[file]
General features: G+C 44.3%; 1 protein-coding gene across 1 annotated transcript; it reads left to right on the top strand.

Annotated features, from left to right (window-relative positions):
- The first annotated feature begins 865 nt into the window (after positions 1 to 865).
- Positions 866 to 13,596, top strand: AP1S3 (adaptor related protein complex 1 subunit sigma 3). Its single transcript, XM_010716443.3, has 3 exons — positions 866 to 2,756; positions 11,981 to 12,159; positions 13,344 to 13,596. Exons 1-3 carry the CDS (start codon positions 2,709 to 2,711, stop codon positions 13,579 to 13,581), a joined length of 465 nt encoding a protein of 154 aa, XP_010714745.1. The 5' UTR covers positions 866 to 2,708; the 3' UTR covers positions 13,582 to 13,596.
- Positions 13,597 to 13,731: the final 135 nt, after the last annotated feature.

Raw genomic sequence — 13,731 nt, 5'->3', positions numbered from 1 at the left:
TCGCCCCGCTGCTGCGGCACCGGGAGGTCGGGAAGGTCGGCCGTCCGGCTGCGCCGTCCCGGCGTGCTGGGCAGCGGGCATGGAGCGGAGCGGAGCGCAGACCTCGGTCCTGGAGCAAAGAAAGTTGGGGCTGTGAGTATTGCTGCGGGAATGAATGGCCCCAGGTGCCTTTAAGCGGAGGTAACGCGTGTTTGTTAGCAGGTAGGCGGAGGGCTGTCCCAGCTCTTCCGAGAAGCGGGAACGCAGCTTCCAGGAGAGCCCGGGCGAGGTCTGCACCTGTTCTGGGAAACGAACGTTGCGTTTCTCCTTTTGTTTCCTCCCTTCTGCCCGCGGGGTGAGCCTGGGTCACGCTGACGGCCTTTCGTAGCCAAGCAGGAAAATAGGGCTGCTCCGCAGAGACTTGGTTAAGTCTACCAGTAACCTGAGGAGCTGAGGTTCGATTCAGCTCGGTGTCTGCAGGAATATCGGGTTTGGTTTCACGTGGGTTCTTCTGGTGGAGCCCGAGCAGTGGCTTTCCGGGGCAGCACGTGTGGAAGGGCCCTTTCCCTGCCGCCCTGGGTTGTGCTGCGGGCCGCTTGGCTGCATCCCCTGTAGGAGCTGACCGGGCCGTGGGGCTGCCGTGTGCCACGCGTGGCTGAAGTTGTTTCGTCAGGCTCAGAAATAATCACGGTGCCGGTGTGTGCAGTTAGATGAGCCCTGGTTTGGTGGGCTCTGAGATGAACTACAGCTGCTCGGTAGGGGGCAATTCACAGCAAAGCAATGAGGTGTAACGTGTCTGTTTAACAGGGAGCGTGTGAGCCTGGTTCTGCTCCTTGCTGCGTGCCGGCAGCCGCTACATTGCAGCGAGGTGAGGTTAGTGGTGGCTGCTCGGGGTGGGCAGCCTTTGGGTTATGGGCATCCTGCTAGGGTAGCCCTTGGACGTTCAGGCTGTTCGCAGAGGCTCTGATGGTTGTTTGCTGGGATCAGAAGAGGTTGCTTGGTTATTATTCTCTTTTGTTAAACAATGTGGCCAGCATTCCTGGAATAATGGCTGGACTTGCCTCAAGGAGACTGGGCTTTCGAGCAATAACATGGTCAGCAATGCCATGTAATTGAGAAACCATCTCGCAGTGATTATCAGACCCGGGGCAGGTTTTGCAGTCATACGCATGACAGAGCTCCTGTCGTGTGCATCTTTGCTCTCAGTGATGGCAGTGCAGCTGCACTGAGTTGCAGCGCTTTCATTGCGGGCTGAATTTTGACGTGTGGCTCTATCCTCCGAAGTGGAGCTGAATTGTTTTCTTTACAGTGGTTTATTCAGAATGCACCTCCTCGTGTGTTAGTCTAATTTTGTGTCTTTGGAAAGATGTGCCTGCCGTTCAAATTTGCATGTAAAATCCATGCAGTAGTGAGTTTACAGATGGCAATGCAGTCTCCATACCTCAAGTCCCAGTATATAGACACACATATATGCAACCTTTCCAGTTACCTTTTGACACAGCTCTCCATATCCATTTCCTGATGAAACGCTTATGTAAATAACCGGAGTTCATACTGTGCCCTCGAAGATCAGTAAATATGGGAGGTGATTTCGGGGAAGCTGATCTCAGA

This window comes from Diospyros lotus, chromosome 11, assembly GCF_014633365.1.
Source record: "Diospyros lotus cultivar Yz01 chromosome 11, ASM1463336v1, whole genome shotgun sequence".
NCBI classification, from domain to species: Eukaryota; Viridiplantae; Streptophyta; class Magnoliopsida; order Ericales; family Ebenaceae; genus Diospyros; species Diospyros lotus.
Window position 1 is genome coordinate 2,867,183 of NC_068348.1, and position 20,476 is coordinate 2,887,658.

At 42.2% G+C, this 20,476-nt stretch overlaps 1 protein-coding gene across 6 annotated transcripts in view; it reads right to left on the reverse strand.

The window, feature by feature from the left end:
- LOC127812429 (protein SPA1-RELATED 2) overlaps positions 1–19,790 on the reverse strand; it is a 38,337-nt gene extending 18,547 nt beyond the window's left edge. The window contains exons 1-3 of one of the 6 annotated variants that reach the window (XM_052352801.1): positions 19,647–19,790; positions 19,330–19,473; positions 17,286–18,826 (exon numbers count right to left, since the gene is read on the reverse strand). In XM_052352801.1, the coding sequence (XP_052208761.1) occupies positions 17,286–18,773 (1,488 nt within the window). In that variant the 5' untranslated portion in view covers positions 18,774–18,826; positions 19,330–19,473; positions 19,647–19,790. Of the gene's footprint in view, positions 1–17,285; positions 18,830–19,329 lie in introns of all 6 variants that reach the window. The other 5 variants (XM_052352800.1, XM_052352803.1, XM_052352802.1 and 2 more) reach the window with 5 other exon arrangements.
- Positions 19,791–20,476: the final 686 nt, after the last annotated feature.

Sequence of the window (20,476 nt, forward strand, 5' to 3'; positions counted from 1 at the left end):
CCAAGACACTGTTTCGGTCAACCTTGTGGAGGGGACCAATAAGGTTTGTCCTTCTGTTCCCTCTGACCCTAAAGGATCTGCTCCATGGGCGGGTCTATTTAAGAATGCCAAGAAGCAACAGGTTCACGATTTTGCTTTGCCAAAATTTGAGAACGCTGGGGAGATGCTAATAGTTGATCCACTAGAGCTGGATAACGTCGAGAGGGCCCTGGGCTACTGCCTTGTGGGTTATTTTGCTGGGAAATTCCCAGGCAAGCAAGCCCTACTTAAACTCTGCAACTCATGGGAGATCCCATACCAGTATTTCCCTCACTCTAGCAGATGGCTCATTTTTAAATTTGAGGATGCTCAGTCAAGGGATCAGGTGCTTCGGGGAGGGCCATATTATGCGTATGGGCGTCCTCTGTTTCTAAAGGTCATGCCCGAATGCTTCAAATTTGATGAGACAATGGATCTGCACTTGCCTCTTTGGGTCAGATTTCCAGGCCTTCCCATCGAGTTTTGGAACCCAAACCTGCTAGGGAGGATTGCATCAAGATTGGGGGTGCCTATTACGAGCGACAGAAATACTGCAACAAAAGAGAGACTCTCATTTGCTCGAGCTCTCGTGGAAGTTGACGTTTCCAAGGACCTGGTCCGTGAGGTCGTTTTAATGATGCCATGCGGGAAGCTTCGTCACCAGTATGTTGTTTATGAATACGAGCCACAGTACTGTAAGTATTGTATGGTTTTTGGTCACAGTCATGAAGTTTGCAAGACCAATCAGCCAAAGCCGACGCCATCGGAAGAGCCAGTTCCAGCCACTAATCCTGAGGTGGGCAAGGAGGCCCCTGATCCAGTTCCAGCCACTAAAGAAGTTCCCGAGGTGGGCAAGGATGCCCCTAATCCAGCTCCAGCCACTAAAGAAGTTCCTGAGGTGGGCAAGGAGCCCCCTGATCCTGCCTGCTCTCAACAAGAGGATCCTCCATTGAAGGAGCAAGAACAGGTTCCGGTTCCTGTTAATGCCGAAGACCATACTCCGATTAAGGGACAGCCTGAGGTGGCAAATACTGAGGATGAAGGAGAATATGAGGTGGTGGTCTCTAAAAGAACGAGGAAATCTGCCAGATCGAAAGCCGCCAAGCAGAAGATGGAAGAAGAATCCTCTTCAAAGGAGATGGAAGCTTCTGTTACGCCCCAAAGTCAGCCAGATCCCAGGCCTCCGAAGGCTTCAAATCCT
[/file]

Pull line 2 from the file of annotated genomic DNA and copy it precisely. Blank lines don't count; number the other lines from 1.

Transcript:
Annotated features, from left to right (window-relative positions):